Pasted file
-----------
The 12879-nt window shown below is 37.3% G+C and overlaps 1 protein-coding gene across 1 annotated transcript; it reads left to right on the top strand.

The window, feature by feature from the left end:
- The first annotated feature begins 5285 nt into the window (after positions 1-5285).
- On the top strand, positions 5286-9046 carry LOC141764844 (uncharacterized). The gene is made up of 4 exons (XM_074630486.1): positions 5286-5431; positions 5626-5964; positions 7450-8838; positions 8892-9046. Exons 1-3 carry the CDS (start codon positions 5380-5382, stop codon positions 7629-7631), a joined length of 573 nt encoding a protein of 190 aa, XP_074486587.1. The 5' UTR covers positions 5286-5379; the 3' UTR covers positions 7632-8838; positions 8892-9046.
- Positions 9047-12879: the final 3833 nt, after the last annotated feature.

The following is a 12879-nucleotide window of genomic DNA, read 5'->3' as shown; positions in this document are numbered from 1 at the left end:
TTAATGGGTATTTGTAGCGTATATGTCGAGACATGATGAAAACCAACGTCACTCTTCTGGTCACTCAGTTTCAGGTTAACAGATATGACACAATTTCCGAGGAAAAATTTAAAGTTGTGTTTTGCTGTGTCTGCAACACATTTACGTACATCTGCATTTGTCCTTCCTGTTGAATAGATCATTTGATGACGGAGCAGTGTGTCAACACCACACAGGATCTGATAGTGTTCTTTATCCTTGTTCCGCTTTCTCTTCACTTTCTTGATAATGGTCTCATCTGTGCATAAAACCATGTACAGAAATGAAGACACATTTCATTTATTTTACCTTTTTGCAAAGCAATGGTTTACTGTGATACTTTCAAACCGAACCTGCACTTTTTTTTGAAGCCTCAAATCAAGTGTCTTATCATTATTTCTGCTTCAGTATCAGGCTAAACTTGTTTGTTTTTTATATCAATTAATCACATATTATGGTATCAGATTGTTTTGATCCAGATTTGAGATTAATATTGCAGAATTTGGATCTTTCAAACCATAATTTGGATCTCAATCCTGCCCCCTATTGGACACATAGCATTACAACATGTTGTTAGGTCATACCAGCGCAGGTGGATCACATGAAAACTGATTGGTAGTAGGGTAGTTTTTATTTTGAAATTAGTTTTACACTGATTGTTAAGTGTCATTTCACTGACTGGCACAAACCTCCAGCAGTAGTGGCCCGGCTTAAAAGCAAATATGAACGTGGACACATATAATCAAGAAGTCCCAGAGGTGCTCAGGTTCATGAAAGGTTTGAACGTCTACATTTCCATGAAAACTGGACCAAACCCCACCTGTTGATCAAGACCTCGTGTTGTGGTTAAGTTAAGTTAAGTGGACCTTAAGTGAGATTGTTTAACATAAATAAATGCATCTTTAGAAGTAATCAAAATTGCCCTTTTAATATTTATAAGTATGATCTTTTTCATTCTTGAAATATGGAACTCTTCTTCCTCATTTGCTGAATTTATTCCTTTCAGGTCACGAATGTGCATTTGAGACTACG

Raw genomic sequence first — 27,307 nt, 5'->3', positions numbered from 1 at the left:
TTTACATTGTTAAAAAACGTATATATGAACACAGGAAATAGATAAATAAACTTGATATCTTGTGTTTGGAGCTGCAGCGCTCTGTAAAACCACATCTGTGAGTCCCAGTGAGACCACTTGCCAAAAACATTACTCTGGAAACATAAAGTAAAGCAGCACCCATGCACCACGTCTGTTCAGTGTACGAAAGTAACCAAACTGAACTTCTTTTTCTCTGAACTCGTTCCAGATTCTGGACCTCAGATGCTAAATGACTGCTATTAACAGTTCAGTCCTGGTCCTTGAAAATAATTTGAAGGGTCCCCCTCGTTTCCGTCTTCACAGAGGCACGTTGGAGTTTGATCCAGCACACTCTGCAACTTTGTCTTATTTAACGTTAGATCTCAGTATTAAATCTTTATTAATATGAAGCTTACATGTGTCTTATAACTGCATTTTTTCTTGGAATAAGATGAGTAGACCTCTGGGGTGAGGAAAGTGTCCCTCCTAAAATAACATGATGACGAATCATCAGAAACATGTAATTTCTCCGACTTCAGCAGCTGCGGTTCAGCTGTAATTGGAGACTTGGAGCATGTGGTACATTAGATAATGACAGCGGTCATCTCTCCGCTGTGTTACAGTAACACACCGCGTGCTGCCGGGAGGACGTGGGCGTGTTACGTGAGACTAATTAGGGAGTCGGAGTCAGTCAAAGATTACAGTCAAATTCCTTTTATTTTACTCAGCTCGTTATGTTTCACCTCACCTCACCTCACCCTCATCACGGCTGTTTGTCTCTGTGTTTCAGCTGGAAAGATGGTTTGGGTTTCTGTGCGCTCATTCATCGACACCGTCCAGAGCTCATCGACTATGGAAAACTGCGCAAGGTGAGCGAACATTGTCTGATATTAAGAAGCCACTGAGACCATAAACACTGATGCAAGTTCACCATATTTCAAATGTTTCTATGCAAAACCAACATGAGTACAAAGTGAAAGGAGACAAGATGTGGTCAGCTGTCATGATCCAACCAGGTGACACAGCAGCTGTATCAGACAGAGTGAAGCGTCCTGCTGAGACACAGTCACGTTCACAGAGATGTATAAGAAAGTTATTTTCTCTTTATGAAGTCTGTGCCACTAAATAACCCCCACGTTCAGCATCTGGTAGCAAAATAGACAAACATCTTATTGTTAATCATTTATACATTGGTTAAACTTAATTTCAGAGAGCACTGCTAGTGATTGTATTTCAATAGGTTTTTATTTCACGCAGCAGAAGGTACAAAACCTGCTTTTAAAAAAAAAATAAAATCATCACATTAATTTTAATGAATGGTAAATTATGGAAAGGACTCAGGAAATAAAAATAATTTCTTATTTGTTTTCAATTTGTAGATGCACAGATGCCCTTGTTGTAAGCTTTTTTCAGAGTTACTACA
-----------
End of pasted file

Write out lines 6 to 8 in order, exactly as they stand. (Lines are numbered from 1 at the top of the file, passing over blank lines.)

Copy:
The following is a 12879-nucleotide window of genomic DNA, read 5'->3' as shown; positions in this document are numbered from 1 at the left end:
TTAATGGGTATTTGTAGCGTATATGTCGAGACATGATGAAAACCAACGTCACTCTTCTGGTCACTCAGTTTCAGGTTAACAGATATGACACAATTTCCGAGGAAAAATTTAAAGTTGTGTTTTGCTGTGTCTGCAACACATTTACGTACATCTGCATTTGTCCTTCCTGTTGAATAGATCATTTGATGACGGAGCAGTGTGTCAACACCACACAGGATCTGATAGTGTTCTTTATCCTTGTTCCGCTTTCTCTTCACTTTCTTGATAATGGTCTCATCTGTGCATAAAACCATGTACAGAAATGAAGACACATTTCATTTATTTTACCTTTTTGCAAAGCAATGGTTTACTGTGATACTTTCAAACCGAACCTGCACTTTTTTTTGAAGCCTCAAATCAAGTGTCTTATCATTATTTCTGCTTCAGTATCAGGCTAAACTTGTTTGTTTTTTATATCAATTAATCACATATTATGGTATCAGATTGTTTTGATCCAGATTTGAGATTAATATTGCAGAATTTGGATCTTTCAAACCATAATTTGGATCTCAATCCTGCCCCCTATTGGACACATAGCATTACAACATGTTGTTAGGTCATACCAGCGCAGGTGGATCACATGAAAACTGATTGGTAGTAGGGTAGTTTTTATTTTGAAATTAGTTTTACACTGATTGTTAAGTGTCATTTCACTGACTGGCACAAACCTCCAGCAGTAGTGGCCCGGCTTAAAAGCAAATATGAACGTGGACACATATAATCAAGAAGTCCCAGAGGTGCTCAGGTTCATGAAAGGTTTGAACGTCTACATTTCCATGAAAACTGGACCAAACCCCACCTGTTGATCAAGACCTCGTGTTGTGGTTAAGTTAAGTTAAGTGGACCTTAAGTGAGATTGTTTAACATAAATAAATGCATCTTTAGAAGTAATCAAAATTGCCCTTTTAATATTTATAAGTATGATCTTTTTCATTCTTGAAATATGGAACTCTTCTTCCTCATTTGCTGAATTTATTCCTTTCAGGTCACGAATGTGCATTTGAGACTACG

Raw genomic sequence first — 27,307 nt, 5'->3', positions numbered from 1 at the left: